On April 1, a three-month training period ended and Delta County Citizens for Animal Welfare and Shelter (CAWS) officially took over management of the City of Delta animal shelter.
"I am proud of what CAWS has accomplished in nine weeks," said JoAnn Kalanek, the volunteer shelter director.
Since the beginning of the year, CAWS has held a series of Saturday open houses to recruit volunteers to assist with shelter operations. Not only was volunteer recruitment successful, CAWS was also able to adopt out nine animals, including a wire-haired terrier whose leg was broken in a car accident. "We saved that leg and that dog," Kalanek said, as well as the expense of veterinary care for the city.
During the transition period about 30 volunteer applications were reviewed. That number was whittled down to eight core volunteers, many of whom are CAWS board members, who will have keys to the shelter. Some volunteers want to do a simple task once a week or once a day, and that's fine, Kalanek said. The core group will assume the responsibility of ensuring the shelter is open seven days a week from 9 a.m. to 1 p.m.
The rest of the volunteers were divided into teams which will be headed by one of the core volunteers. The teams focus on adoption, fund-raising events, administration, shelter operations and special projects. Each team leader is also a member of the management team, said Kalanek, as she outlined the organizational structure at a recent city council work session.
While the shelter operation relies heavily on volunteers, there is one paid staff
member. Teresa Kallsen, animal shelter technician, ceased being a city employee on April 1 and is now on CAWS' staff.
Animal control officer Ryla Pavlisick continues in the city's employ, responding to animal-related complaints and enforcing the municipal regulations that pertain to animals.
At the shelter, six of the kennels are set aside for the city's use, with the city paying CAWS $12 a day to board the impounded/quarantined animals. Any fines the city collects from the animal's owner will be retained by the city to offset that cost.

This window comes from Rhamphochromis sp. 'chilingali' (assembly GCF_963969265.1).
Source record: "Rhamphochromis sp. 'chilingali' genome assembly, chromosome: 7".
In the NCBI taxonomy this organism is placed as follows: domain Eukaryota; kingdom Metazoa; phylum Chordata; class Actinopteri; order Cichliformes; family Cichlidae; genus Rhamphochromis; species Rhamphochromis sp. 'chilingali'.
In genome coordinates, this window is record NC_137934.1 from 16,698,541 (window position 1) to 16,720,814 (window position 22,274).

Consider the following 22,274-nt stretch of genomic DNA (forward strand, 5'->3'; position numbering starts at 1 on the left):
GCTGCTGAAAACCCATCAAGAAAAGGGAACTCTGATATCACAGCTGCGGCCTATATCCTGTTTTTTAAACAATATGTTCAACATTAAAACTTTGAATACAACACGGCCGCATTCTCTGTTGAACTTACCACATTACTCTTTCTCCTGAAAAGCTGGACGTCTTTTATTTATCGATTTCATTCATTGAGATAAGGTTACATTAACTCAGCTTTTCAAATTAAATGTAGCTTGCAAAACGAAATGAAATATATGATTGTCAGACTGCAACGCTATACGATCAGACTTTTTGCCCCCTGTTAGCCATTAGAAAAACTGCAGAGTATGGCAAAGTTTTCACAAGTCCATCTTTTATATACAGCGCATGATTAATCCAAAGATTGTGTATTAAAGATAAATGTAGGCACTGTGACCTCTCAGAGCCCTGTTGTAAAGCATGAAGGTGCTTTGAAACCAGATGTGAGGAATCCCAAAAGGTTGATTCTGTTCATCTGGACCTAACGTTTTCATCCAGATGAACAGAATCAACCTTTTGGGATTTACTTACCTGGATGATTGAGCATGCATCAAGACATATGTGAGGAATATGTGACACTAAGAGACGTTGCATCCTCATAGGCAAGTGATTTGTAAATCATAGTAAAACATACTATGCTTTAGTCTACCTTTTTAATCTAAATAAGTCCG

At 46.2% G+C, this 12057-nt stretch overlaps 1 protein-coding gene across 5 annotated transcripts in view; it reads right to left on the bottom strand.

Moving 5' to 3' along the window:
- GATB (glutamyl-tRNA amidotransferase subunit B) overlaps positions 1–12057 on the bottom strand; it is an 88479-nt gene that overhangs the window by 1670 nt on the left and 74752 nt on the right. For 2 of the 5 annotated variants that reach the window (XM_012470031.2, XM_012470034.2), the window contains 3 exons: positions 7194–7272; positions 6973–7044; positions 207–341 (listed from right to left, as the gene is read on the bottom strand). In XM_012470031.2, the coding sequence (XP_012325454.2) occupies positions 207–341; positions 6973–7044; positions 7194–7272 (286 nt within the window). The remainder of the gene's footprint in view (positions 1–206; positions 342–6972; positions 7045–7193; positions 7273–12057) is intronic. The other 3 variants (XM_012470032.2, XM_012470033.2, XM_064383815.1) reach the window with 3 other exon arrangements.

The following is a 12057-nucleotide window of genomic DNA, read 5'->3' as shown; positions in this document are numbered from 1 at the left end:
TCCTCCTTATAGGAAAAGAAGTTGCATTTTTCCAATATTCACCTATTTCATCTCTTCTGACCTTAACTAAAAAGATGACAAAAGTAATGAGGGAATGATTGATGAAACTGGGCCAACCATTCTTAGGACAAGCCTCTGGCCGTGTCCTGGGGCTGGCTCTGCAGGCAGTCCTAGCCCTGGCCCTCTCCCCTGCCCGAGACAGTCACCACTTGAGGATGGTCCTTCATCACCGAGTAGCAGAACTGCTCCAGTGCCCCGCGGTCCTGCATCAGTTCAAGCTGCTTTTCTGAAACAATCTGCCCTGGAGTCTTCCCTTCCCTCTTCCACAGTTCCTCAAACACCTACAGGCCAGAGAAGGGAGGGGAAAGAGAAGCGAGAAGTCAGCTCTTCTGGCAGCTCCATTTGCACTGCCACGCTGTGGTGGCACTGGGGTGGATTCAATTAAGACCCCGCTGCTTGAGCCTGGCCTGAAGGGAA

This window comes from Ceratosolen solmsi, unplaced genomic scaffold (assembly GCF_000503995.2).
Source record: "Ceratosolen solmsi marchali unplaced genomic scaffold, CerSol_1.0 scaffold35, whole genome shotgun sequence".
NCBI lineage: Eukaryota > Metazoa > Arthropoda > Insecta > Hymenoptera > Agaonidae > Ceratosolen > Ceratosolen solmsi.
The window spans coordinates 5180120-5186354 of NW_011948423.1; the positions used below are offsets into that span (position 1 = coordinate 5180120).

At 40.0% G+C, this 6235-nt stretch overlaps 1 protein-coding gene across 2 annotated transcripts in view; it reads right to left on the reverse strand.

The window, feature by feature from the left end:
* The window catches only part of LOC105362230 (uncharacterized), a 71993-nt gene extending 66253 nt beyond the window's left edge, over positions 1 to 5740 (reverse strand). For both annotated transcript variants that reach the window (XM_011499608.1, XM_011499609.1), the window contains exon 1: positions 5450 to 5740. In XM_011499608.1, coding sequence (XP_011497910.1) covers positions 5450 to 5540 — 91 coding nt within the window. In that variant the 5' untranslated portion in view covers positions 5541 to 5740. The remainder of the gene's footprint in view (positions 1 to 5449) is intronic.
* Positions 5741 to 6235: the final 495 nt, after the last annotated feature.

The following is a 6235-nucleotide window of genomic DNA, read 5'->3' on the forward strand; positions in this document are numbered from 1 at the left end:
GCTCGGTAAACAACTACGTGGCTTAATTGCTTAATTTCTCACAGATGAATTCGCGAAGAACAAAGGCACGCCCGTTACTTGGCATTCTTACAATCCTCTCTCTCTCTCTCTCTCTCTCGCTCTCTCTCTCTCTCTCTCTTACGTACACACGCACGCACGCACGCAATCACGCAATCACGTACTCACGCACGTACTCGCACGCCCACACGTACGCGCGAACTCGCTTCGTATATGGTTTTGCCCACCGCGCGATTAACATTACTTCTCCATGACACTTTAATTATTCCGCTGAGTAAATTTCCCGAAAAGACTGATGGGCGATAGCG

The other six kennels house animals available for adoption through CAWS. Some may be dogs or cats that were initially impounded by the city, but never reclaimed by their owners.
In taking over operation of the shelter at 640 West 4th Street, CAWS assumed annual operating costs of $39,650. At the council work session, Alison LePage, development director, outlined CAWS' efforts to obtain grants to help cover those operating costs. To date, CAWS as a whole has already received $7,154 in community donations and $9,000 in grant funds, including one grant for $8,000. "We are well over halfway to our grant goal of $14,000," LePage said.
A couple of fundraisers are in the works. The first is "Sponsor a Kennel," through which area residents can buy comfortable beds and sturdy toys for the dogs awaiting adoption. The second is "Strut Your Mutt," a dog walk-a-thon to be held May 5 in conjunction with a grand opening celebration at the animal shelter. Information on both fundraisers, a volunteer application and details about CAWS can be found at CAWSonline.org.
Mayor Mary Cooper said it sounded like the transition is going smoothly. Police Chief Robert Thomas, who spent months working out the agreement with CAWS, said he couldn't agree more.
Kalanek promised to return to give an update in a couple of months.blog comments powered by Disqus